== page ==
Still, I envy Sophie’s overzealous resolve.
Sophie is the poster child for “success breeds success.”
And is this not what we are called to? Belief in our abilities, our successes and the abundance our Heavenly Father asks us to trust in?
When did I stop believing it was okay to believe? Society and the Christian Machine tend to put bad words on words that were intended to be good. Granted, an abundance and influential message of “believe better and you’ll get more” is a prosperity gospel of voodoo proportions. God is not a genie in a bottle.
He is, however, a good and loving Father.
An “if I do this … then He’ll do this…” or an if/then Jesus as I like to call him, is not the path to a healthy relationship with the Creator of all. However, believing Him as just and good… oh Jesus!
He IS JUST AND GOOD.
I propose we do not believe Him to be so.
I propose we are so accustomed to a language that seeps with poverty and despair that we are missing the forest for the trees. And when I say poverty, I mean… spiritual deprivation, the poorest of poor.
Ironically, among the naysayers of prosperity are the most prosperous folks in the country. With two cars in their garage, savings in their accounts, and an all-inclusive vacation in their budget, the wealthy elite take great offense to the idea that God would indeed like for us to prosper. How can you take offense to prosperity when you are in fact, PROSPERING? However, among their spoils many of these prospering Christians are also wallowing in poverty.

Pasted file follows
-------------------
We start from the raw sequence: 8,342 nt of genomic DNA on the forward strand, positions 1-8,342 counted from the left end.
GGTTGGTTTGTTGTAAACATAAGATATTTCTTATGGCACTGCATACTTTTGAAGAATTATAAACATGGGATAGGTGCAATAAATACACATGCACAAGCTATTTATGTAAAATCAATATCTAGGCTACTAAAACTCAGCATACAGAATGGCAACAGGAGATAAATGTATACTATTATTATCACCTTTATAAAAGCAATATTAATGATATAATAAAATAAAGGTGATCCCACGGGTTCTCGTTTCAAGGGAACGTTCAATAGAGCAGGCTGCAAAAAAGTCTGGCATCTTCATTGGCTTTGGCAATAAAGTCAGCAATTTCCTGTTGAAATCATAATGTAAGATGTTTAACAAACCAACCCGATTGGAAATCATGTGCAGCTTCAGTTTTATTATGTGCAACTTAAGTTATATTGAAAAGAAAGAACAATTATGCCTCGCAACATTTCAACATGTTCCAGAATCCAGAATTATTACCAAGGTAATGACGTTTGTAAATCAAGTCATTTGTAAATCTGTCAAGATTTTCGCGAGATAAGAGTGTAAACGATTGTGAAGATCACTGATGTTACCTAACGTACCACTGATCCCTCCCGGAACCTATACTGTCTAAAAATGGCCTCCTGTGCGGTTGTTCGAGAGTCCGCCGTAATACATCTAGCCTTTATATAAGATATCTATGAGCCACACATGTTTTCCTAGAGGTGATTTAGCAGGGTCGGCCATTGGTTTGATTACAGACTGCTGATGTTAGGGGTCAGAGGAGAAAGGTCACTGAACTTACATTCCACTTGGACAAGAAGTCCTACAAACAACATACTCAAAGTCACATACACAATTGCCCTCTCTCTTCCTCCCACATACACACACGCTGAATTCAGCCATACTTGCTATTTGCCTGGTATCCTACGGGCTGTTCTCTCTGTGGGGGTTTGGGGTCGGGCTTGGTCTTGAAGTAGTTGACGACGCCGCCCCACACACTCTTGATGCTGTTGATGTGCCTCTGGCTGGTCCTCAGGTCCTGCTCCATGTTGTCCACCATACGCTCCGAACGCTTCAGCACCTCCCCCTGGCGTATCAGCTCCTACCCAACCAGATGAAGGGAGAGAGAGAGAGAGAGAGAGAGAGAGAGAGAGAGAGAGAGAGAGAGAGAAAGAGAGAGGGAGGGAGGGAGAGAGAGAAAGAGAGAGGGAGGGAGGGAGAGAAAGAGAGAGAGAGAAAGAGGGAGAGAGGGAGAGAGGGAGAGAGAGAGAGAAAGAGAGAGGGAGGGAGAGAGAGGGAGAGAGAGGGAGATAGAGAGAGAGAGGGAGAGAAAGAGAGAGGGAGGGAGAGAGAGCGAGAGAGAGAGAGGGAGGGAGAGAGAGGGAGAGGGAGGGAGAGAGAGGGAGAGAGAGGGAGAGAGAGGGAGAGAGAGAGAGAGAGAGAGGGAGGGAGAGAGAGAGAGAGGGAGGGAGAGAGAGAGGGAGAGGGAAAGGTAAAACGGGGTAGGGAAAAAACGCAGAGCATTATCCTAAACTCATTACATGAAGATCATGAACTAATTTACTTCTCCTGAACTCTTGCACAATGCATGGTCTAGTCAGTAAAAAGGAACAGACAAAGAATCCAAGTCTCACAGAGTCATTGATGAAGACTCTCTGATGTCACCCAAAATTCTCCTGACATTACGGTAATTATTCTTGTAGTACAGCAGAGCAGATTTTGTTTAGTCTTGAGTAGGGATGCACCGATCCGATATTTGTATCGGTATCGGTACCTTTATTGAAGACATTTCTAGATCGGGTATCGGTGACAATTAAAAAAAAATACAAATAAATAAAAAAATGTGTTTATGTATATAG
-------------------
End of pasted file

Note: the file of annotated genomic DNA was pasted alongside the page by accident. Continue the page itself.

Separated from the true nature of a loving Father, they spout gloom, doom, and demise and wonder why their children are vacating the pew for anything that sounds more hopeful, happy, and healthy than salvation in Jesus Christ.
I am of the firm belief that the pew is so full of distrust and faithlessness that we are no more fishers of men than a naive kid with an empty string on a stick angling in a rain puddle outside a Dunkin’ Donuts.
A belief in a good God, one who, yes provides monetarily, but more provides peace, joy, faith, goodness, kindness, and restoration is the God I was missing. So focused on fixing myself and fully convinced I could foresee the Lord’s last straw, kept me shackled to my misery.
This robe of self-righteous desolation is the catalyst to failure.
Here among the saved, I propose we tilt our noses and chins up in a prideful and resounding gong of “I BELIEVE IN THE PROMISES OF MY LORD JESUS CHRIST!” I believe He is for me. I believe He is with me. I believe He loved me… unto His death on the Cross.
Believing in our success as a beloved child of the Most-High promotes me to believe more about who I am in Him. Believing Him and what He says about me propels me to a higher level of moral standard. I want what He wants.
I am who He says I am. This is a level of success I adore. This is a mindset that oozes a joyfulness that people want to know all about!
And when they ask me, “Ma’am, might I inquire, what are you so happy about?”
I will simply respond, “Of course, I am Jami Jo A. Beloved Daughter of the Most High Amerine.”
May your floors be sticky and your calling ordained. Love, Jami
“Thus, you were adorned with gold and silver, and your dress was of fine linen, silk and embroidered cloth. You ate fine flour, honey and oil; so you were exceedingly beautiful and advanced to royalty. Ezekiel 16:13